In this case, your body starts breaking down fat rapidly. Your body needs fat but, when there is an irregularity in your thyroid hormone level, it can result in excess use of fat. It can also result in excess elimination of fat and eventually weight loss, accompanied by other undesirable effects like sleep irregularities and high blood pressure. 


Also known as the “stress hormone”, Cortisol is second on the list of hormones that are responsible for your metabolism. The hormone is released into your bloodstream immediately after your body perceives an emergency or when it feels threatened. The response it produces is that sugar molecules (glucose) are quickly pumped into your blood and this provides you with the energy you require to respond to the perceived danger.

In a chronic situation where you are under stress, say maybe you need to meet a deadline, cortisol still pumps glucose into your bloodstream but your body will not use this extra glucose, so it will instead convert the glucose into fat. This is why too much stress can result in excess cortisol and eventually weight gain.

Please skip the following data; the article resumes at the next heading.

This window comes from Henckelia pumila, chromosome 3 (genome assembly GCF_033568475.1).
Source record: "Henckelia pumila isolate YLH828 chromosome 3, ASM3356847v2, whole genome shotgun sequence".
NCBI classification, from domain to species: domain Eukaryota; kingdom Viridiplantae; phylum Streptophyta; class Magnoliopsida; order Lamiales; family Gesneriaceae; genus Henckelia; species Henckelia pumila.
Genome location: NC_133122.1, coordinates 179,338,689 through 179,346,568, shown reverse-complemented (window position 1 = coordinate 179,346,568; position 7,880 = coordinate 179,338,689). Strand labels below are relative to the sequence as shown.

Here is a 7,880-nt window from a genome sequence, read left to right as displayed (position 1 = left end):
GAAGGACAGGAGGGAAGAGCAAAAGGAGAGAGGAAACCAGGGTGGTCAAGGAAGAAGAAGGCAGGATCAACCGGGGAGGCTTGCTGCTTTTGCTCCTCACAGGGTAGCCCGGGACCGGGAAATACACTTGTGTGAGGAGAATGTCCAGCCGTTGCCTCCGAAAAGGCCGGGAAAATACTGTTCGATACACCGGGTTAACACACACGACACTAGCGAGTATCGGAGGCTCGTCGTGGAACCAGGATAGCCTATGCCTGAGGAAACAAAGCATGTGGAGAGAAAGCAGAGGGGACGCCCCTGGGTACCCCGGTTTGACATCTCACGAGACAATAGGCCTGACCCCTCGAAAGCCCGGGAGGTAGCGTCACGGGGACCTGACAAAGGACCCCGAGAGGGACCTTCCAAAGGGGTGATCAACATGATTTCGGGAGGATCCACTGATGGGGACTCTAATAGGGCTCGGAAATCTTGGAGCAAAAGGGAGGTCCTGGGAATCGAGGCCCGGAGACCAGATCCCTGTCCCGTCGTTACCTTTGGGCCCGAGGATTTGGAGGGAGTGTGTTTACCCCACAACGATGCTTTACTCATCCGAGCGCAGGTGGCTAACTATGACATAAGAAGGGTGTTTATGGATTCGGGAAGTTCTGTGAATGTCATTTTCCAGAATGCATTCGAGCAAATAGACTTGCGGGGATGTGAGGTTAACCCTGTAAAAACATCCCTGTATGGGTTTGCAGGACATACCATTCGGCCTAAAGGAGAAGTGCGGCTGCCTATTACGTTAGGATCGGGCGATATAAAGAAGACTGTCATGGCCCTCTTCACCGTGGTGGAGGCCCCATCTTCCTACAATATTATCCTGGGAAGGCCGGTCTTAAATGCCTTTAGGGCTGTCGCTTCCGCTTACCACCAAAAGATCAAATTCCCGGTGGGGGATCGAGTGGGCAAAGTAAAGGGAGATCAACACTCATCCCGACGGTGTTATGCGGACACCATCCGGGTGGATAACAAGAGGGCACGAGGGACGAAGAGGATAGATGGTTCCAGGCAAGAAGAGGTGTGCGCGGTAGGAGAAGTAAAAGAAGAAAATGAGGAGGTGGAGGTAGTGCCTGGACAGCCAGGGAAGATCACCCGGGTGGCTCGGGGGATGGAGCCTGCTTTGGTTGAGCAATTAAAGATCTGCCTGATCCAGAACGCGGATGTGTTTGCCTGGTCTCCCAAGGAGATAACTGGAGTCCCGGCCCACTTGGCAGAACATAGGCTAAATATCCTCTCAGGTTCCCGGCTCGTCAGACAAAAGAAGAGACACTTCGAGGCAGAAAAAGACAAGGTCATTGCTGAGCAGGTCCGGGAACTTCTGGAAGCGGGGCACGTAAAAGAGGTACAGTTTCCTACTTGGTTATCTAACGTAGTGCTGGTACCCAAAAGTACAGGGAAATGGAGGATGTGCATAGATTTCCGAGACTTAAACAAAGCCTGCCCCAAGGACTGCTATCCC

This hormone is often thought of as the male sex hormone, but it also plays an important role in the control of your metabolism; even as a female. The hormone plays an important role in the production of muscles and the metabolism of fat. When they are present at lower levels, it prompts an increase in fat mass and if it is present in too much proportion, it can lead to a change in sperm count for men and excess weight gain and acne for women.

Is There a Way to Control Your Metabolism? 

Naturally, metabolism declines as you age and as you do not have control over your age, there are simple ways in which you can keep your metabolism in control. Here are a few of the most effective ones:

  • Do not skip meals (breakfast especially): It is not just termed “the most vital meal of the day” for no reason. Eating a proper breakfast will help set your body metabolism to start your day.
  • Keep fueling yourself with water: All of the processes and chemical reactions in your body need water, it also helps detoxify your body.
  • Workout: It is a good practice to strengthen your muscles; it makes you more efficient in burning calories.